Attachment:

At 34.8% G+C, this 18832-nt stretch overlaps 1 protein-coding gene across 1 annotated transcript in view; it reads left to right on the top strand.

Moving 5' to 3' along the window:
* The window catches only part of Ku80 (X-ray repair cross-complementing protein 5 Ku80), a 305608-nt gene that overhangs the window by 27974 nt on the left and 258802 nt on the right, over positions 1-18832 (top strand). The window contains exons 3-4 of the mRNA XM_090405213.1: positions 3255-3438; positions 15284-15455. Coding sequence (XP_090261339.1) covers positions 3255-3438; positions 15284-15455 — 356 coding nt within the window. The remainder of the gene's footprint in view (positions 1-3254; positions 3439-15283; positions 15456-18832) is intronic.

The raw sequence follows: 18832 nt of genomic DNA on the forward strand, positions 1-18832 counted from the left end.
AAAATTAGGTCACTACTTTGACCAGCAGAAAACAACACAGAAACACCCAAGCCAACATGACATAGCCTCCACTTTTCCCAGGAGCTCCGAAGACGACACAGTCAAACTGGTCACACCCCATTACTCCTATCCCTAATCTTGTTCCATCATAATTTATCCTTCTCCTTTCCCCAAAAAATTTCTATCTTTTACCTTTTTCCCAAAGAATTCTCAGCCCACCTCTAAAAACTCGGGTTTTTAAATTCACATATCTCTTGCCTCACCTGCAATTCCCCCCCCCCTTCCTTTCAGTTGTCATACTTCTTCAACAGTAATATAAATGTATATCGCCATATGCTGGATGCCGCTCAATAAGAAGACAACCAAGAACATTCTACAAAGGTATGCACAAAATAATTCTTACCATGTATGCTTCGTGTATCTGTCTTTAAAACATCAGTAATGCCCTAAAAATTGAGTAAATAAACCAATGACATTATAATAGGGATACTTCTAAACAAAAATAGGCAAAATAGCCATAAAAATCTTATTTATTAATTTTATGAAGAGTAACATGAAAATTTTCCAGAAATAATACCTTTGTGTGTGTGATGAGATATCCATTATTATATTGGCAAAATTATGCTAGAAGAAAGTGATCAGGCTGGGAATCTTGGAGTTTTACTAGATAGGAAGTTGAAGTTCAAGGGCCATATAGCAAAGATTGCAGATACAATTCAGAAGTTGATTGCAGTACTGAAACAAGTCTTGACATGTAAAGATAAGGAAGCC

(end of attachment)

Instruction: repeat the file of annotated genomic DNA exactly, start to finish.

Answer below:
At 34.8% G+C, this 18832-nt stretch overlaps 1 protein-coding gene across 1 annotated transcript in view; it reads left to right on the top strand.

Moving 5' to 3' along the window:
* The window catches only part of Ku80 (X-ray repair cross-complementing protein 5 Ku80), a 305608-nt gene that overhangs the window by 27974 nt on the left and 258802 nt on the right, over positions 1-18832 (top strand). The window contains exons 3-4 of the mRNA XM_090405213.1: positions 3255-3438; positions 15284-15455. Coding sequence (XP_090261339.1) covers positions 3255-3438; positions 15284-15455 — 356 coding nt within the window. The remainder of the gene's footprint in view (positions 1-3254; positions 3439-15283; positions 15456-18832) is intronic.

The raw sequence follows: 18832 nt of genomic DNA on the forward strand, positions 1-18832 counted from the left end.
AAAATTAGGTCACTACTTTGACCAGCAGAAAACAACACAGAAACACCCAAGCCAACATGACATAGCCTCCACTTTTCCCAGGAGCTCCGAAGACGACACAGTCAAACTGGTCACACCCCATTACTCCTATCCCTAATCTTGTTCCATCATAATTTATCCTTCTCCTTTCCCCAAAAAATTTCTATCTTTTACCTTTTTCCCAAAGAATTCTCAGCCCACCTCTAAAAACTCGGGTTTTTAAATTCACATATCTCTTGCCTCACCTGCAATTCCCCCCCCCCTTCCTTTCAGTTGTCATACTTCTTCAACAGTAATATAAATGTATATCGCCATATGCTGGATGCCGCTCAATAAGAAGACAACCAAGAACATTCTACAAAGGTATGCACAAAATAATTCTTACCATGTATGCTTCGTGTATCTGTCTTTAAAACATCAGTAATGCCCTAAAAATTGAGTAAATAAACCAATGACATTATAATAGGGATACTTCTAAACAAAAATAGGCAAAATAGCCATAAAAATCTTATTTATTAATTTTATGAAGAGTAACATGAAAATTTTCCAGAAATAATACCTTTGTGTGTGTGATGAGATATCCATTATTATATTGGCAAAATTATGCTAGAAGAAAGTGATCAGGCTGGGAATCTTGGAGTTTTACTAGATAGGAAGTTGAAGTTCAAGGGCCATATAGCAAAGATTGCAGATACAATTCAGAAGTTGATTGCAGTACTGAAACAAGTCTTGACATGTAAAGATAAGGAAGCC